Thursday, 30 April 2009

Mumbai elections - the Excluded Vote

By Mumbaikar

Election Day is finally here. And no , I did not vote. Not because I didn’t want to, but because I was not allowed to. My name does not appear in the voter list despite several attempts to feature there.

"Did you vote?" I asked a few of my friends. Back came the reply - "No.. our names aren’t on the list." That made me realize I wasn’t the only one. Then as I switched on the News, the ticker read "Kashmiri Pundits lathi-charged on protesting their exclusion from voter list", whilst the screen flashed campaigns of eminent actors urging the youth to vote. Then it was all suddenly crystal clear to me- ‘secular’ politicians don’t want the Hindu vote to meddle in their filthy plans which is why they have figured out this clever way to ensure the ‘minority’ votes. Recently, Varun Gandhi (great-grandson of India's first prime minister Jawaharlal Nehru) was arrested for allegedly making "speeches with an intention to create enmity among people on the basis of religion." In short, for voicing his concern about the future of Hindus in this country also known as Hindustan. But nobody ever objects to the ruling party making pro- ‘minority’ speeches all the time. Hypocrites.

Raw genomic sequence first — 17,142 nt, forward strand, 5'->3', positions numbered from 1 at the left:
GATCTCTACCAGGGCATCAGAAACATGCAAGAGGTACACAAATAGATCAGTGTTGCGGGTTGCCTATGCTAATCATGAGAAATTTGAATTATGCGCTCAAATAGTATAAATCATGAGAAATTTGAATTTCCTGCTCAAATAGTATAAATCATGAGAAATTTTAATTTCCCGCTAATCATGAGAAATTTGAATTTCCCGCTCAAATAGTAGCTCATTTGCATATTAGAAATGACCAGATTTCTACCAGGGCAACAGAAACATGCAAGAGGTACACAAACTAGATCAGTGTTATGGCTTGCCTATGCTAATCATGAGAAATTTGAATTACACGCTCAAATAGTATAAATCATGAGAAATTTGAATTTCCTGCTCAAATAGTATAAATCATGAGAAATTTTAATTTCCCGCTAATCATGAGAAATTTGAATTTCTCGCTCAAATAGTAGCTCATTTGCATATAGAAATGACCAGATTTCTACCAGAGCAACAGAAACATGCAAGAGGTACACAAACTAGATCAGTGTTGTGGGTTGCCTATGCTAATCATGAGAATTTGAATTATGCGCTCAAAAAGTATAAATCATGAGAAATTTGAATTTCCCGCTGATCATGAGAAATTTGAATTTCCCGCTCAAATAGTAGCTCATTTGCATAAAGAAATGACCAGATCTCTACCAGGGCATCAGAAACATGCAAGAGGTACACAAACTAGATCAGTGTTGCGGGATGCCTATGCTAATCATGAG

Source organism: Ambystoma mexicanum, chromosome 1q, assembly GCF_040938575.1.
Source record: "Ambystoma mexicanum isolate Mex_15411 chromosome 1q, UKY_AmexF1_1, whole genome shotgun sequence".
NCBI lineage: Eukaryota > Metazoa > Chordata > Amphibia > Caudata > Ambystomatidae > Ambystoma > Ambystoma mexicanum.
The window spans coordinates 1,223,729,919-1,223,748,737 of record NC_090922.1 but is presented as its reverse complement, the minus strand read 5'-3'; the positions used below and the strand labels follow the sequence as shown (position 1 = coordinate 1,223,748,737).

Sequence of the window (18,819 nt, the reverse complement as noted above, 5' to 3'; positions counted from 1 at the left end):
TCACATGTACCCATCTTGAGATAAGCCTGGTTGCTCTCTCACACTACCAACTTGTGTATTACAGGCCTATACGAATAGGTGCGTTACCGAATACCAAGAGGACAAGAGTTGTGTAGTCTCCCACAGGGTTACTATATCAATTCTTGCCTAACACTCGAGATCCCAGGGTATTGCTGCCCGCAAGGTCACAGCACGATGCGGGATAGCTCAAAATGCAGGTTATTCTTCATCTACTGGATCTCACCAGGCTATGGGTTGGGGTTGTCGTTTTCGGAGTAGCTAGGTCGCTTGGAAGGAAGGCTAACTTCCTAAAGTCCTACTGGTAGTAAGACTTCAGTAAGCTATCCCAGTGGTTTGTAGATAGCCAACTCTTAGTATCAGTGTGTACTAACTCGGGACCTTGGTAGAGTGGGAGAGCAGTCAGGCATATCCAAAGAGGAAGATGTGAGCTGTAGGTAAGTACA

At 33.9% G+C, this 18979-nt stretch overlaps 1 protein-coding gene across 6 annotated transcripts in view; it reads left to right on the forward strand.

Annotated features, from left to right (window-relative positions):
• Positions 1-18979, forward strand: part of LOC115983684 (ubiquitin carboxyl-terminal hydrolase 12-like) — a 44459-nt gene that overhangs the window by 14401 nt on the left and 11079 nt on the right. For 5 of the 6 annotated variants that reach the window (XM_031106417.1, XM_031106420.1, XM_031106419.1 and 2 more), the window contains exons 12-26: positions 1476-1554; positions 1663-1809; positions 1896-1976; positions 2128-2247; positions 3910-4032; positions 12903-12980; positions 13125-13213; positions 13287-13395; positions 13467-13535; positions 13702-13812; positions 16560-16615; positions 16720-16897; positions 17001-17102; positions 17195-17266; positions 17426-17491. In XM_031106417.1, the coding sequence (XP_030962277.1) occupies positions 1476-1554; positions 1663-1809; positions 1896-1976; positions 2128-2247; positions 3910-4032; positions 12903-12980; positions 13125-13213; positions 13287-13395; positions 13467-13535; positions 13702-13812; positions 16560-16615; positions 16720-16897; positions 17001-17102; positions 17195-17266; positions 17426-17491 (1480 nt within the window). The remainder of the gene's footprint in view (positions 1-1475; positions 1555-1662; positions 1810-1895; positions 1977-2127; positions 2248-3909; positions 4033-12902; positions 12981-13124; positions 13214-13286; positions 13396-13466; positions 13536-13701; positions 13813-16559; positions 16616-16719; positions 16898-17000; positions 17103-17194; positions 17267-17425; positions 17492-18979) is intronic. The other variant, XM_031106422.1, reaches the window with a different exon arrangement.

Then comes the issue of buying votes. I remember asking my dad once “Why do the poor come out in large numbers to attend a party leader’s speech? Why do they roam around all the day as part of political rallies? Don’t they have bigger things to worry about?
“Things like, “How do I earn money for my next meal ?” I had answered my own question. Free food, even clothing is handed out as a reward for the support.

Mumbai (South ) is the richest constituency in the country. But the middle class doesn’t care enough to vote. A good portion of the youth demographic is qualified and well educated. But all they want to do is leave the country in search of better prospects abroad (It’s unfair to complain of brain-drain unless something is done to retain these brilliant minds here). It’s commonplace to hear an engineer say ‘Iss desh ka kuch nahi hoga…vote karo ya na karo.. ‘ (This country will never change…whether you vote or not). For young India, politics is synonymous to a feeling of cynicism and disgust a sense of apathy and powerlessness.

With every election that comes my way I can only hope that I get to cast my vote and pray for a better tomorrow.

This blog is from a guest writer. It should not be presumed that I share all or any of the views expressed in this feature.

Mumbaiker is a pseudomyn.

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